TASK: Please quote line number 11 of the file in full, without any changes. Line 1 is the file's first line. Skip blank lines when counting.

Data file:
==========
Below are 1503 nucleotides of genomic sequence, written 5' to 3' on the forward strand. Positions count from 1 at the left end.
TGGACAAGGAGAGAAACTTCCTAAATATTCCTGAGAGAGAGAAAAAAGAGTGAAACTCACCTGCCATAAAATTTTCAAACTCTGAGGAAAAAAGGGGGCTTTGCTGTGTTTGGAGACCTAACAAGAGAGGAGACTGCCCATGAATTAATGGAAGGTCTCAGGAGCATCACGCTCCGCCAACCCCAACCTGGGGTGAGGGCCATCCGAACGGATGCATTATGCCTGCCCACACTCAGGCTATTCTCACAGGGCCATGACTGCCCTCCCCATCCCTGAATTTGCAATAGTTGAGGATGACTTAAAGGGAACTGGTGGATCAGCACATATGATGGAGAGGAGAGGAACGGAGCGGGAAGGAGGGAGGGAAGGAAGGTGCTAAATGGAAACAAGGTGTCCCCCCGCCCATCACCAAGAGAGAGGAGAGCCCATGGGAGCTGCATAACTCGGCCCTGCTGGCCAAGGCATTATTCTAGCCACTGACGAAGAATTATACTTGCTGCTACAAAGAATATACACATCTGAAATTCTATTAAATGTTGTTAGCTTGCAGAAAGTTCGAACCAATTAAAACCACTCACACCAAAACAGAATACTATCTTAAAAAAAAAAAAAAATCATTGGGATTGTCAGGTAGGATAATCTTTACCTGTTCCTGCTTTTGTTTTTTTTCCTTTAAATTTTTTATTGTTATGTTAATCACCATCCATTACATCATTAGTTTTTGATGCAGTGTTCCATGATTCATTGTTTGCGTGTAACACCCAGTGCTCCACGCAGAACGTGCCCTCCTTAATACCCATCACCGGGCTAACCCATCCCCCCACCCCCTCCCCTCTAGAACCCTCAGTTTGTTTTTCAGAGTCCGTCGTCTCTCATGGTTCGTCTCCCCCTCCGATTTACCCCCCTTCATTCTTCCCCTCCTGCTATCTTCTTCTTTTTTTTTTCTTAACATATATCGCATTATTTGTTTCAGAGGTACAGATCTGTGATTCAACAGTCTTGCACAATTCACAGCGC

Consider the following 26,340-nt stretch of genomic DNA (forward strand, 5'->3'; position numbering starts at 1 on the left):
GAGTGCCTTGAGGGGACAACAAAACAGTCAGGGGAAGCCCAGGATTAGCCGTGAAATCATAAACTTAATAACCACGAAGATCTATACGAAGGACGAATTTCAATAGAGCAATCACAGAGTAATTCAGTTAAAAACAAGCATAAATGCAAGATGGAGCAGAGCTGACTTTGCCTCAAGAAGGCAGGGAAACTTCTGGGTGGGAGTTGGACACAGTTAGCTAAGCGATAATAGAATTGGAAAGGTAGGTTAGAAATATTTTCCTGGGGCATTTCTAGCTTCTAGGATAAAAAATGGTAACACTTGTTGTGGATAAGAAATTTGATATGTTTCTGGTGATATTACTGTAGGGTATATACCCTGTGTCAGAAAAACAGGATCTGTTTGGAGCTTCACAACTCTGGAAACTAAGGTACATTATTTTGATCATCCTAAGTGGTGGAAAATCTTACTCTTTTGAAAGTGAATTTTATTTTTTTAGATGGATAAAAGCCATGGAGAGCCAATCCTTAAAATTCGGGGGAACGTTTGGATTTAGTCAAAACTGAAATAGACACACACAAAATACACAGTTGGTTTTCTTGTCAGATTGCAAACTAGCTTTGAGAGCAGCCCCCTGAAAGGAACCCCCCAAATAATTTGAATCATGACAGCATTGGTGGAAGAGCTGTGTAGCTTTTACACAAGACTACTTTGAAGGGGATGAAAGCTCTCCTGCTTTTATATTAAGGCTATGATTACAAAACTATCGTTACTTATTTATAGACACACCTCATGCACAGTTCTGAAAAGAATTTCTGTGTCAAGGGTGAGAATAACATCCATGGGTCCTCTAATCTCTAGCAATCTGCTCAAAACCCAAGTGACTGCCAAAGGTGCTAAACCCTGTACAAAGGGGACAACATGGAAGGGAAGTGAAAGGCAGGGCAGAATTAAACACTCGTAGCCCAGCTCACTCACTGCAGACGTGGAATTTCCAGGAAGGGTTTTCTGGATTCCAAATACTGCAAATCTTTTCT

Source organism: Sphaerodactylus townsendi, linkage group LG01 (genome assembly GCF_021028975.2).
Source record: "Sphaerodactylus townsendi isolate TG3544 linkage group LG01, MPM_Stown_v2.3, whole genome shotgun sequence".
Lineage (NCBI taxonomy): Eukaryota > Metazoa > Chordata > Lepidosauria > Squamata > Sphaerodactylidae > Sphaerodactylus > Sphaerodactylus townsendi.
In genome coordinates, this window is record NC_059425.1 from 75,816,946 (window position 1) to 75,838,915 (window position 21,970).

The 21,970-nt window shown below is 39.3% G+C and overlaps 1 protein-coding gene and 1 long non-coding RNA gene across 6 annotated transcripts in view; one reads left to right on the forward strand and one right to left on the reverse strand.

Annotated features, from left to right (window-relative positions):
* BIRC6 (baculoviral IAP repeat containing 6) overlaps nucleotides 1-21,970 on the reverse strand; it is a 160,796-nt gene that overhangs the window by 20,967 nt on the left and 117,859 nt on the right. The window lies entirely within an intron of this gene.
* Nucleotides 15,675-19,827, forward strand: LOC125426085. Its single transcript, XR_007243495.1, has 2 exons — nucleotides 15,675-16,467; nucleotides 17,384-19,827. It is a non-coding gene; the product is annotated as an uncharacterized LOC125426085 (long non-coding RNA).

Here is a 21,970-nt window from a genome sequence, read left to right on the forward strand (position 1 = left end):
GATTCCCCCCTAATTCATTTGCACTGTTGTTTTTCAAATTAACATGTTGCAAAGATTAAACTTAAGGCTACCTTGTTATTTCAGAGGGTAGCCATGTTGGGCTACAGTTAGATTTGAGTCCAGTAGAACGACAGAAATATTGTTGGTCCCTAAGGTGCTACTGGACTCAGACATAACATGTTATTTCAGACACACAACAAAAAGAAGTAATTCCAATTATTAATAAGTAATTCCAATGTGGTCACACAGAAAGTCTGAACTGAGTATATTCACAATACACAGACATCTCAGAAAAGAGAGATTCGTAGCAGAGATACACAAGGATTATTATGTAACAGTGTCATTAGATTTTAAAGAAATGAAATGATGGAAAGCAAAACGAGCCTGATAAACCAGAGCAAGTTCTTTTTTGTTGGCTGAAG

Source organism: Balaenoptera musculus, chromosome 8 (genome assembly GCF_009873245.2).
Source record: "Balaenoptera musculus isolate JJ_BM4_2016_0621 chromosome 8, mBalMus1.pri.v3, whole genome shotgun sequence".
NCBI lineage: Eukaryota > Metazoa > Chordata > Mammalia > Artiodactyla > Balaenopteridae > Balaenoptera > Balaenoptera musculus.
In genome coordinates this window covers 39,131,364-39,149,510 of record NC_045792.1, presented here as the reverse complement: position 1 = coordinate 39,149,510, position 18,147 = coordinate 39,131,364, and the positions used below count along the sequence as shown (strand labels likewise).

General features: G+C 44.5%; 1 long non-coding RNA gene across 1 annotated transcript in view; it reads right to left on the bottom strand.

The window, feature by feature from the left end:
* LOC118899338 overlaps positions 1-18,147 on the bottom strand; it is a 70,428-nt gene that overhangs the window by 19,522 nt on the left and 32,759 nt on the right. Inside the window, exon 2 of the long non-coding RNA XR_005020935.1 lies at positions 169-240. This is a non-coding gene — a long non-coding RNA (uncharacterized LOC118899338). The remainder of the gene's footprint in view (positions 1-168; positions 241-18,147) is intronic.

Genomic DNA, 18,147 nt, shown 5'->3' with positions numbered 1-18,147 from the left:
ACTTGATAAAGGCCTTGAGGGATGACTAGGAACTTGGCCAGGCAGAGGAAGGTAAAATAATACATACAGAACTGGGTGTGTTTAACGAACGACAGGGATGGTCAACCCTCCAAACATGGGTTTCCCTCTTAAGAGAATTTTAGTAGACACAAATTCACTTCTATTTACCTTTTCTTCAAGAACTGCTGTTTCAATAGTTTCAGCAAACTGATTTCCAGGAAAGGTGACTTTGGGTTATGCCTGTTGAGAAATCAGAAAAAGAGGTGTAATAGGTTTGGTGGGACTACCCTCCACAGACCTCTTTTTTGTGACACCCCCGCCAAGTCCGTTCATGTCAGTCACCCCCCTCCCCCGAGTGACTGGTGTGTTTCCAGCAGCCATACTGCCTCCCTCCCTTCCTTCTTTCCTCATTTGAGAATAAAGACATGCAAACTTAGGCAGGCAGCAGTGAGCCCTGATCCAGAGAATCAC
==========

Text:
* BIRC6 (baculoviral IAP repeat containing 6) overlaps nucleotides 1-21,970 on the reverse strand; it is a 160,796-nt gene that overhangs the window by 20,967 nt on the left and 117,859 nt on the right. The window lies entirely within an intron of this gene.